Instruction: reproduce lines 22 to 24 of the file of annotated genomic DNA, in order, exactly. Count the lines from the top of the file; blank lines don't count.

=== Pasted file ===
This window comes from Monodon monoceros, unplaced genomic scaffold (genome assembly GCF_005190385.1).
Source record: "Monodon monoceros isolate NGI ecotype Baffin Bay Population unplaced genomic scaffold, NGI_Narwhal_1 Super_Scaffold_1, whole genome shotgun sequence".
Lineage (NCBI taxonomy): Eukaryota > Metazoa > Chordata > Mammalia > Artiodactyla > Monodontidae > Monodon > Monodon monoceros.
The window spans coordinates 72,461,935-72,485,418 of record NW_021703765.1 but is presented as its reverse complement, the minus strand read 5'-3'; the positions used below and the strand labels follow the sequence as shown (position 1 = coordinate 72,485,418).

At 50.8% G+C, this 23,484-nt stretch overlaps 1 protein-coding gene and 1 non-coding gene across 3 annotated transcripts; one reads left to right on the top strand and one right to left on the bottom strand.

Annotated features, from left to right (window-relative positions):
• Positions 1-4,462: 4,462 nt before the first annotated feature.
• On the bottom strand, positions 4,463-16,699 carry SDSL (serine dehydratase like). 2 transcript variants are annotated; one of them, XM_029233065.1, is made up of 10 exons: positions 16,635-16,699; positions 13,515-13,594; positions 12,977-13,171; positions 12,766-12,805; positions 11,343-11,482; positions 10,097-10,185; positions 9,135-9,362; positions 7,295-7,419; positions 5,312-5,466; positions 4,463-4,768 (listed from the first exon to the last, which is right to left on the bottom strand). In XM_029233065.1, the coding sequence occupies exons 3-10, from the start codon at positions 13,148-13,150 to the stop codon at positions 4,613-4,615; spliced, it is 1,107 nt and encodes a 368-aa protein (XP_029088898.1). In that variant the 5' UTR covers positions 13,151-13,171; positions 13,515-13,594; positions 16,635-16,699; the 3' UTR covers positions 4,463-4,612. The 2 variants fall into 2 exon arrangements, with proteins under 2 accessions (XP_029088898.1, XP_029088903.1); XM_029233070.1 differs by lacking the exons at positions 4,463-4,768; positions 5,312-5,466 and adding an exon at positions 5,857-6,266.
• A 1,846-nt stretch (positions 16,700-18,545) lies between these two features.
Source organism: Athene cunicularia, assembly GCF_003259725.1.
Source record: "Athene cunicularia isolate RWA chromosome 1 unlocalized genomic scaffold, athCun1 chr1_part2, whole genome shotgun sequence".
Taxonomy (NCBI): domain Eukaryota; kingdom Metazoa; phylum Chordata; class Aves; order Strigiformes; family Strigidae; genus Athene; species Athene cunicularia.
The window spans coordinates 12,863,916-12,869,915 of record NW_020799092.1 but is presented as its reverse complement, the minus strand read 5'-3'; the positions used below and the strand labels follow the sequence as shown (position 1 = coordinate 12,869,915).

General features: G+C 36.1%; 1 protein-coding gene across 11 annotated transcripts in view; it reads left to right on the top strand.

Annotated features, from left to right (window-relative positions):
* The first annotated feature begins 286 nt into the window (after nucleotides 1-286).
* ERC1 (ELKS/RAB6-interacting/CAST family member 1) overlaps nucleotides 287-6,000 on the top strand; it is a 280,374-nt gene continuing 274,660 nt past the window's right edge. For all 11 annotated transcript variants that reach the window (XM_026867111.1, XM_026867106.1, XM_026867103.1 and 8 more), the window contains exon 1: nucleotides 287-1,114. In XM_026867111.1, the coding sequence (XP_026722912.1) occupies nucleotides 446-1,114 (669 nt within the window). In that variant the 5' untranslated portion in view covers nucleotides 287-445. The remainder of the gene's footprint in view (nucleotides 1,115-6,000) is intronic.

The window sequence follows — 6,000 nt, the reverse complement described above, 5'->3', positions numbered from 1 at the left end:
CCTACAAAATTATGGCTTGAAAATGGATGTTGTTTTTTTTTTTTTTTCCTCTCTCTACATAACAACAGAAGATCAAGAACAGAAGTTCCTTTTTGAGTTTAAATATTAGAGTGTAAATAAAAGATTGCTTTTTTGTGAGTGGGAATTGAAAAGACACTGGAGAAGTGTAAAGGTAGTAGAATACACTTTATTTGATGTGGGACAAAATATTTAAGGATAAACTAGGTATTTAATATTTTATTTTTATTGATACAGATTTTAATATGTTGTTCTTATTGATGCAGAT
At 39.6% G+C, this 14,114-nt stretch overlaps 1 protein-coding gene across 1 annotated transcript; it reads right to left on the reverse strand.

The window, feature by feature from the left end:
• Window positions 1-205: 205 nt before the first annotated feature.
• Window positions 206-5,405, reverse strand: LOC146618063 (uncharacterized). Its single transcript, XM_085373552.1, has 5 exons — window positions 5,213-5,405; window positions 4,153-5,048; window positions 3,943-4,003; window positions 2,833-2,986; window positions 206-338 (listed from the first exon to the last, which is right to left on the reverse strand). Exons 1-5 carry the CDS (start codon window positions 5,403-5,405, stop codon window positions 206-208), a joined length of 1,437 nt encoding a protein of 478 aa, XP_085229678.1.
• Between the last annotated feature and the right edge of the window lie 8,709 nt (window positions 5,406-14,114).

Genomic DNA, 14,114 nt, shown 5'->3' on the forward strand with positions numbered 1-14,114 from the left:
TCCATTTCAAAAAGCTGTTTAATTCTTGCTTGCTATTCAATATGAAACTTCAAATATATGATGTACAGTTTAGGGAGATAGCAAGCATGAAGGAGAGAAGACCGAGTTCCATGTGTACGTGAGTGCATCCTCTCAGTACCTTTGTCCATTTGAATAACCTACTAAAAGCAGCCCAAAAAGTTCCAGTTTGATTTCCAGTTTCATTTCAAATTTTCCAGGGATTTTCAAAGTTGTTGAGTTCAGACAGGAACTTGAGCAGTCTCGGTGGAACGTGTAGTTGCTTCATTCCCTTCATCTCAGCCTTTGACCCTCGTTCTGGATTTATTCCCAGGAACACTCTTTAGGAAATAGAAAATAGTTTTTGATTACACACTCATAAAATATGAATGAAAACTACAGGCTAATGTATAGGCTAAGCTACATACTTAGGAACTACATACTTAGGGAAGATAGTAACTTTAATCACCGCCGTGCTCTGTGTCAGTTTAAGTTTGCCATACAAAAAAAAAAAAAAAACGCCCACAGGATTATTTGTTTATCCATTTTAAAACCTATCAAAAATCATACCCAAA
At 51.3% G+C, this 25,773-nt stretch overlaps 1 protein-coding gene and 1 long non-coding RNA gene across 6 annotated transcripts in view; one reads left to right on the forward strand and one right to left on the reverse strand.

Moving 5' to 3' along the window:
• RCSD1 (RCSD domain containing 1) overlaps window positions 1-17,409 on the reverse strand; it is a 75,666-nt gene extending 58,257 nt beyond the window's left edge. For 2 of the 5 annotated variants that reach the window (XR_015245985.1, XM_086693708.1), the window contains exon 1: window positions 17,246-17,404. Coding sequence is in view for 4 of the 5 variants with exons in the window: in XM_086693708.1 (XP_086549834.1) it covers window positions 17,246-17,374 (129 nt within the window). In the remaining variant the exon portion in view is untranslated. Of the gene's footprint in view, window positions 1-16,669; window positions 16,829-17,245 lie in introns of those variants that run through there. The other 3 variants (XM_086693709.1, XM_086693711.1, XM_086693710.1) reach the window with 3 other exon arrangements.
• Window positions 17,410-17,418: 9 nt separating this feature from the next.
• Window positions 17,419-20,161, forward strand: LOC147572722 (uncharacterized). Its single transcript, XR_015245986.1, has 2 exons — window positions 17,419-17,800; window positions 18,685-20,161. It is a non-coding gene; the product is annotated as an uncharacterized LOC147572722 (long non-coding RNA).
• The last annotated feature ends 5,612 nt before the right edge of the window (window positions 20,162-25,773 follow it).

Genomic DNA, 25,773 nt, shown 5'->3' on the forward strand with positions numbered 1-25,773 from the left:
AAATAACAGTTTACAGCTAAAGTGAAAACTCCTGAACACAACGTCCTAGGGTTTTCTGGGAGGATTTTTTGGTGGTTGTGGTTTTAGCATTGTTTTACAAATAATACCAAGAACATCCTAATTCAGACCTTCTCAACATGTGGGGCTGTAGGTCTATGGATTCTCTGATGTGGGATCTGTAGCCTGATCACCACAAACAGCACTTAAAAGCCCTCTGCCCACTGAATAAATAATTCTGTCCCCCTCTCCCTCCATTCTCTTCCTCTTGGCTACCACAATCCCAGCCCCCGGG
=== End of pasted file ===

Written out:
• Window positions 1-205: 205 nt before the first annotated feature.
• Window positions 206-5,405, reverse strand: LOC146618063 (uncharacterized). Its single transcript, XM_085373552.1, has 5 exons — window positions 5,213-5,405; window positions 4,153-5,048; window positions 3,943-4,003; window positions 2,833-2,986; window positions 206-338 (listed from the first exon to the last, which is right to left on the reverse strand). Exons 1-5 carry the CDS (start codon window positions 5,403-5,405, stop codon window positions 206-208), a joined length of 1,437 nt encoding a protein of 478 aa, XP_085229678.1.
• Between the last annotated feature and the right edge of the window lie 8,709 nt (window positions 5,406-14,114).